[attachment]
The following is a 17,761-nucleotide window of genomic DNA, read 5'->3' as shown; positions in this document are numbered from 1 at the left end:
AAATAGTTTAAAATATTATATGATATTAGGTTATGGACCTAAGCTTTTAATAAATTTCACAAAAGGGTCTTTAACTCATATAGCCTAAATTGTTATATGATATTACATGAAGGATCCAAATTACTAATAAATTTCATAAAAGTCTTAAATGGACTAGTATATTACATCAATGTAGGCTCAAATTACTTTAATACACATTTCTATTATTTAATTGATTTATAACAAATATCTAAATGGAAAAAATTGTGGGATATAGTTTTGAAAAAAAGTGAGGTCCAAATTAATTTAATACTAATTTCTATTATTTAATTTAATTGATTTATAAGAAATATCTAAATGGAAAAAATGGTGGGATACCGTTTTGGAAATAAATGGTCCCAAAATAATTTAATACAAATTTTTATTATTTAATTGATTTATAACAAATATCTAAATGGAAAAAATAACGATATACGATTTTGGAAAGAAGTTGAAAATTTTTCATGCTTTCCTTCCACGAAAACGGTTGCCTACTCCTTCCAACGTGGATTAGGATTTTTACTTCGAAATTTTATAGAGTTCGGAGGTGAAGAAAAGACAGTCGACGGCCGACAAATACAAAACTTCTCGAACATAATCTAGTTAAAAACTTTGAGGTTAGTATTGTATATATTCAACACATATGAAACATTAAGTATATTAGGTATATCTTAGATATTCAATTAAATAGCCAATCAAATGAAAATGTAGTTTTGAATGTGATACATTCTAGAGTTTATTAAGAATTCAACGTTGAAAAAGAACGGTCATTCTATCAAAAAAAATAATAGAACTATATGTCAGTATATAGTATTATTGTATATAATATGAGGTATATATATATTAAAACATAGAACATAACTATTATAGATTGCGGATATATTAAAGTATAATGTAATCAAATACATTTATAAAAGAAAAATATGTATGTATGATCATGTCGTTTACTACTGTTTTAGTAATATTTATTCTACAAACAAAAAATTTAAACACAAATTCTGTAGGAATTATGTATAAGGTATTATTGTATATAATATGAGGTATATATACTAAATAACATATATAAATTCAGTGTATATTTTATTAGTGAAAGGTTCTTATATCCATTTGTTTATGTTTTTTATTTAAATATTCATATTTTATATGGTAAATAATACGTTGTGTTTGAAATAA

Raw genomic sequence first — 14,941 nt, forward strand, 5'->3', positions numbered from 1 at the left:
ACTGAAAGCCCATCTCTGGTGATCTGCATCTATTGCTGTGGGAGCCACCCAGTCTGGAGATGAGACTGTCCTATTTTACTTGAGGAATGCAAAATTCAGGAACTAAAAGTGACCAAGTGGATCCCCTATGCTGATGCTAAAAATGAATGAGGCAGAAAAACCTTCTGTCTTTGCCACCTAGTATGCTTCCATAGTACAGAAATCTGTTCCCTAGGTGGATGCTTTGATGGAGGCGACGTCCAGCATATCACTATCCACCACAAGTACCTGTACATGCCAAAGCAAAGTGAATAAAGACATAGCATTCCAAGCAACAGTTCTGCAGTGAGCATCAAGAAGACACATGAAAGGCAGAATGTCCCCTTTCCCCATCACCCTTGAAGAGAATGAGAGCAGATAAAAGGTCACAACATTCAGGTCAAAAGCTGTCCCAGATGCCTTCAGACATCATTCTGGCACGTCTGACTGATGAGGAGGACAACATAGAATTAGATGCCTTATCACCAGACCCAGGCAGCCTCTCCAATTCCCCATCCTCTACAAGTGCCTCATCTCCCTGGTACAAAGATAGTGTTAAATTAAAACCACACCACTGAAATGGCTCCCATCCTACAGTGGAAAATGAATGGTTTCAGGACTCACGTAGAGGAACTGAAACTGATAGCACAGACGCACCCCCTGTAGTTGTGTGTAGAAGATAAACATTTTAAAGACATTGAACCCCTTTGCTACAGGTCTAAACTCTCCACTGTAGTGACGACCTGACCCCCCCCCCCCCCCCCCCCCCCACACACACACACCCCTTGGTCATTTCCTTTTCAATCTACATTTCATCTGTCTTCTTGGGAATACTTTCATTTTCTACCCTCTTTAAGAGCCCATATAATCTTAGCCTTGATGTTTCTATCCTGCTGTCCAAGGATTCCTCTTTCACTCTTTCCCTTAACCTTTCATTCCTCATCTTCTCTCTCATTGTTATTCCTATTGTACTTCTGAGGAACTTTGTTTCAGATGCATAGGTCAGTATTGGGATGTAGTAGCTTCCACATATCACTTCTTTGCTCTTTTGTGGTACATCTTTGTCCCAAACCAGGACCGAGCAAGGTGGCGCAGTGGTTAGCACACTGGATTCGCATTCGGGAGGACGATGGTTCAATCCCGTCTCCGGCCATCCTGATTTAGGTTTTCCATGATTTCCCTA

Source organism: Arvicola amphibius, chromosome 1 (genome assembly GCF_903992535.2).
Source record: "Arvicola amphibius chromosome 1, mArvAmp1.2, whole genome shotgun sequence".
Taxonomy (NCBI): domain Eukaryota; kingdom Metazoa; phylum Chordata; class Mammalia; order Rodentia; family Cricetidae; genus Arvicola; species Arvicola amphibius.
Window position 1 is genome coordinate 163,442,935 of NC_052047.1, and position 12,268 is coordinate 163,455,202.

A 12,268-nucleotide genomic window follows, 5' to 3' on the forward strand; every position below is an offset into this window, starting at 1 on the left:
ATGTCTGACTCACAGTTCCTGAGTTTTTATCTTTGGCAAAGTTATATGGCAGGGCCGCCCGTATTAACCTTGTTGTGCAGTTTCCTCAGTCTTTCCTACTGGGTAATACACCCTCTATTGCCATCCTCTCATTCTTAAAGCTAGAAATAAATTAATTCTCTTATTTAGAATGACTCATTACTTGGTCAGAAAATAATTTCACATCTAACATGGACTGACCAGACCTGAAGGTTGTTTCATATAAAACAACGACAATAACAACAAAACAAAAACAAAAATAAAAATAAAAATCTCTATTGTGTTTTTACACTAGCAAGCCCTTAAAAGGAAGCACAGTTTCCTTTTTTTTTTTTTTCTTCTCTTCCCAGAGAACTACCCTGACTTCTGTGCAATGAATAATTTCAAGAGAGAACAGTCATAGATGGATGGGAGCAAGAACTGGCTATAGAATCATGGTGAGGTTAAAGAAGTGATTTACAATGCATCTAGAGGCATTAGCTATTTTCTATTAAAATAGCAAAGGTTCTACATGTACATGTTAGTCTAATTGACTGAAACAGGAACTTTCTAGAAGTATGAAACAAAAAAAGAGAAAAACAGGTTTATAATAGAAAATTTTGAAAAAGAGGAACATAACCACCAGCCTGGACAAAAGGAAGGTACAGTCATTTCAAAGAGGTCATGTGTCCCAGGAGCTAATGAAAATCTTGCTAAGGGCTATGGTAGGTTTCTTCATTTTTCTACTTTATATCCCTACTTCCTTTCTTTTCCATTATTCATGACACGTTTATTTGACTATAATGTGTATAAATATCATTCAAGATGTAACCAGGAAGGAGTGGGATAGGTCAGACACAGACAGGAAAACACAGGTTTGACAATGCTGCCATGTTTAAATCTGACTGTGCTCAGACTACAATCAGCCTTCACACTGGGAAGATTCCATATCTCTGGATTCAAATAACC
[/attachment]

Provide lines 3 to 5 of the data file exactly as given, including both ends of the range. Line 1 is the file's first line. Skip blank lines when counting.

Raw genomic sequence first — 14,941 nt, forward strand, 5'->3', positions numbered from 1 at the left:
ACTGAAAGCCCATCTCTGGTGATCTGCATCTATTGCTGTGGGAGCCACCCAGTCTGGAGATGAGACTGTCCTATTTTACTTGAGGAATGCAAAATTCAGGAACTAAAAGTGACCAAGTGGATCCCCTATGCTGATGCTAAAAATGAATGAGGCAGAAAAACCTTCTGTCTTTGCCACCTAGTATGCTTCCATAGTACAGAAATCTGTTCCCTAGGTGGATGCTTTGATGGAGGCGACGTCCAGCATATCACTATCCACCACAAGTACCTGTACATGCCAAAGCAAAGTGAATAAAGACATAGCATTCCAAGCAACAGTTCTGCAGTGAGCATCAAGAAGACACATGAAAGGCAGAATGTCCCCTTTCCCCATCACCCTTGAAGAGAATGAGAGCAGATAAAAGGTCACAACATTCAGGTCAAAAGCTGTCCCAGATGCCTTCAGACATCATTCTGGCACGTCTGACTGATGAGGAGGACAACATAGAATTAGATGCCTTATCACCAGACCCAGGCAGCCTCTCCAATTCCCCATCCTCTACAAGTGCCTCATCTCCCTGGTACAAAGATAGTGTTAAATTAAAACCACACCACTGAAATGGCTCCCATCCTACAGTGGAAAATGAATGGTTTCAGGACTCACGTAGAGGAACTGAAACTGATAGCACAGACGCACCCCCTGTAGTTGTGTGTAGAAGATAAACATTTTAAAGACATTGAACCCCTTTGCTACAGGTCTAAACTCTCCACTGTAGTGACGACCTGACCCCCCCCCCCCCCCCCCCCCCCACACACACACACCCCTTGGTCATTTCCTTTTCAATCTACATTTCATCTGTCTTCTTGGGAATACTTTCATTTTCTACCCTCTTTAAGAGCCCATATAATCTTAGCCTTGATGTTTCTATCCTGCTGTCCAAGGATTCCTCTTTCACTCTTTCCCTTAACCTTTCATTCCTCATCTTCTCTCTCATTGTTATTCCTATTGTACTTCTGAGGAACTTTGTTTCAGATGCATAGGTCAGTATTGGGATGTAGTAGCTTCCACATATCACTTCTTTGCTCTTTTGTGGTACATCTTTGTCCCAAACCAGGACCGAGCAAGGTGGCGCAGTGGTTAGCACACTGGATTCGCATTCGGGAGGACGATGGTTCAATCCCGTCTCCGGCCATCCTGATTTAGGTTTTCCATGATTTCCCTA

Source organism: Arvicola amphibius, chromosome 1 (genome assembly GCF_903992535.2).